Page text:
A startup is turning waste into wealth by helping companies like Ikea slash the amount of food they throw away. The global hospitality industry trashes food worth $100 billion a year, estimates Winnow, which says its technology can save commercial kitchens big bucks and stop good food going to waste. Winnow shows chefs how much they're wasting in real time, and what it costs their employers.
Alessio Rastani went on a UK news channel on Monday to discuss where stock markets were heading. By Tuesday he was an Internet sensation. Was it that he said, as someone who bets against markets rising, that he "goes to bed every night dreaming of a recession?" Was it that he said investment bank Goldman Sachs ruled the world and not governments? Or was it that bloggers started to ask if he was just a "fake trader" who duped the media? Take your pick.
Investments that promise to do good, as well as generate a profit, are becoming ever more popular. It's easy to see why. When money is earning zero interest in a bank, "impact investments" like an education project or sustainable farming cooperative offer an attractive alternative for people wanting profit with purpose. So far so good. What's less clear is how the broader benefit of this kind of investment can be accurately measured.
Muck Rack makes it simple to find people, tweets, or articles that mention any name, keyword, company, hashtag etc. We've compiled this guide to help you make the most of your search.
Selecting a term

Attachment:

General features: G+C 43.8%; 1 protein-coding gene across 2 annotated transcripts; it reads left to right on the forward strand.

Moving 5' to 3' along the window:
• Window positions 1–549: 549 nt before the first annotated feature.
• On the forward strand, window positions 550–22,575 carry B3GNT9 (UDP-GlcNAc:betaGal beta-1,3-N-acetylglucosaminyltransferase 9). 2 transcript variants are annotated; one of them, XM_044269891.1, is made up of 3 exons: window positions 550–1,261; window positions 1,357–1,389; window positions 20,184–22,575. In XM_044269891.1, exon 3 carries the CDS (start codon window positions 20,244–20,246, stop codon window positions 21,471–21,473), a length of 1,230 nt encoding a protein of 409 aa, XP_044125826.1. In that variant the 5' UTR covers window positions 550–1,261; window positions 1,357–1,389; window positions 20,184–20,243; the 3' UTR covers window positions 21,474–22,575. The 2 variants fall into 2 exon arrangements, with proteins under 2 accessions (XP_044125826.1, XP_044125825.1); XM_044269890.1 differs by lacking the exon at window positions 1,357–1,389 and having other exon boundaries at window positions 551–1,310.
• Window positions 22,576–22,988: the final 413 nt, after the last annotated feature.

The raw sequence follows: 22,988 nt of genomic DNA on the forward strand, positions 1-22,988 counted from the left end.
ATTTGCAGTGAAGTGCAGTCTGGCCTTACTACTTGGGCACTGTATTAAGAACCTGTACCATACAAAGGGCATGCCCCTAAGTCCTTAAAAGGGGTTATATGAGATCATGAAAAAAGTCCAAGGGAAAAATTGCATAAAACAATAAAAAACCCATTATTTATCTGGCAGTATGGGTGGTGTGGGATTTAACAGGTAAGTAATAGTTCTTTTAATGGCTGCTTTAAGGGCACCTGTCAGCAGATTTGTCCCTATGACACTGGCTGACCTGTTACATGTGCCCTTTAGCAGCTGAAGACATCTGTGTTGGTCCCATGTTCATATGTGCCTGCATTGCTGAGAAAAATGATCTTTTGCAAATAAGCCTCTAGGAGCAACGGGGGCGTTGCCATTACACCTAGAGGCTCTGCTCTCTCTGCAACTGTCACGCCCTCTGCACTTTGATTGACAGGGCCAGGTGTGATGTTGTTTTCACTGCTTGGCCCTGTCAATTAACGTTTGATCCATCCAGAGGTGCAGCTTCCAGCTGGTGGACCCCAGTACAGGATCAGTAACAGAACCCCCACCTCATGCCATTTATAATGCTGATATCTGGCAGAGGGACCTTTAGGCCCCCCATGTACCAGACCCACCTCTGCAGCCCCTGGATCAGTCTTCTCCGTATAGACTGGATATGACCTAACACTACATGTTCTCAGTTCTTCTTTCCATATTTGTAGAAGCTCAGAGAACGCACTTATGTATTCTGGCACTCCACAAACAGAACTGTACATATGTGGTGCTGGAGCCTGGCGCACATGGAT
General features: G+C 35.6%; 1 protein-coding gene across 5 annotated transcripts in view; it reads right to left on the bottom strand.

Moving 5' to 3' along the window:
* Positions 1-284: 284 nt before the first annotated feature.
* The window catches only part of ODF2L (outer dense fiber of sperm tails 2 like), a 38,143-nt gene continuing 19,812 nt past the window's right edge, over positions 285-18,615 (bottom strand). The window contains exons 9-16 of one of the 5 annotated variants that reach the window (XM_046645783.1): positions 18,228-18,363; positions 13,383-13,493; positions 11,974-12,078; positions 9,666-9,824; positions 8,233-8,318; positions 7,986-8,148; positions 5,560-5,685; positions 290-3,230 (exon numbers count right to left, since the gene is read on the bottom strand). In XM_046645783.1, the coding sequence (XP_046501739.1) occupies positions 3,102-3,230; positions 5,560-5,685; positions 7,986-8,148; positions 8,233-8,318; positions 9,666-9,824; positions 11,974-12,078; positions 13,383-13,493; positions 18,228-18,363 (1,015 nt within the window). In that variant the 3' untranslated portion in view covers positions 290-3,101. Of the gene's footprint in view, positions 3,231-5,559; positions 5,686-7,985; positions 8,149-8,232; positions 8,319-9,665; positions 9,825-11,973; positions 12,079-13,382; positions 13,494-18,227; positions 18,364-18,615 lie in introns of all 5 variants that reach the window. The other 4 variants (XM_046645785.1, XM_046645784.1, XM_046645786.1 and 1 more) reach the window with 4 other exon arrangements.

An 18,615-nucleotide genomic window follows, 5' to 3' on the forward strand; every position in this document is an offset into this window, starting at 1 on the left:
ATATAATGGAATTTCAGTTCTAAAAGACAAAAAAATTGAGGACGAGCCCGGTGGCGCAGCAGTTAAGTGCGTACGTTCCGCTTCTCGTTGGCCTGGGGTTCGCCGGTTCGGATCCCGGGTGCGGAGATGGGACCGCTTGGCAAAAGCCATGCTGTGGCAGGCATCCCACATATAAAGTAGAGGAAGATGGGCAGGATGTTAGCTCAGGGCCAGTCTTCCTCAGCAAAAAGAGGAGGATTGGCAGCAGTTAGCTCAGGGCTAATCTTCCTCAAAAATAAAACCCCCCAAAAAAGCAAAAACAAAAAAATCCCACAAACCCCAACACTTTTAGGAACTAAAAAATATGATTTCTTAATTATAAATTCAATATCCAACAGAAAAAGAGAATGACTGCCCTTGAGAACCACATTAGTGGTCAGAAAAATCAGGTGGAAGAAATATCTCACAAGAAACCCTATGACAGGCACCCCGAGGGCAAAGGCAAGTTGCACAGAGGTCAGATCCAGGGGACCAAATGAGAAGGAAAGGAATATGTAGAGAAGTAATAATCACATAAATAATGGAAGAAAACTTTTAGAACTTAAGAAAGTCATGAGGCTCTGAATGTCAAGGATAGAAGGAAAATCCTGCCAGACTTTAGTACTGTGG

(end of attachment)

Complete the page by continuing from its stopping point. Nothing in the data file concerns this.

Start searching tweets, articles from media outlets, articles mentioned in tweets, journalists'
names, titles and bios with some suggested searches:
Companies or Topics (e.g. iPhone, Microsoft)
Phrases (e.g. "cloud computing") — use quotes to keep the terms together
Twitter handles (e.g. @username) — returns those who have mentioned or replied to
Names (e.g. "David Pogue")
Hashtags (e.g. #sxsw, #london2012)
Bio details (e.g. vegan, Olympics, father)
Muck Rack's Advanced Search allows for many boolean operators.
Find results that mention multiple specified terms, use AND or
+. For example, ensure each result contains both Elon Musk and Mark Zuckerberg by
searching Obama AND Romney or Obama + Romney.
Use the operators OR or , to broaden your search when you'd like either of
multiple terms to appear in results. (This is the default behavior of our search when no operators
are used.) For example, search for democrat OR republican to find results that refer to
Democrats and/or Republicans.
Use NOT or - to subtract results from your search. For
example, searching Disney will yield results about the Walt Disney Company as well as Walt Disney
World Resort. To exclude mentions of Disney World, search for Disney -World or Disney
When using one of these operators with a phrase, enclose it in quotation marks. For example, you can
find results about smartphones excluding Apple's iPhone 4S by searching smartphone -"iPhone
Exact case matching or punctuation
If you're searching for a brand name or keyword that relies on specific punctuation marks or capitalization, you can
find results that match your exact query by adding matchcase: before the keyword you're searching for, like matchcase:E*TRADE .
Use parentheses to separate multiple
boolean phrases. For example, to find journalists talking about having fun in Disney World or
Disneyland, search for ("disney world" OR disneyland) AND fun.
An asterisk can be used to search for any variation of a root word truncated by the asterisk. For example, searching for admin* will return results for administrator, administration, administer, administered, etc.
A near operator is an AND operator where you can control the distance between the words. You can vary the distance the near operation uses by adding a forward slash and number (between 0-99) such as strawberries NEAR/10 "whipped cream", which means the strawberries must exist within 10 words of "whipped cream".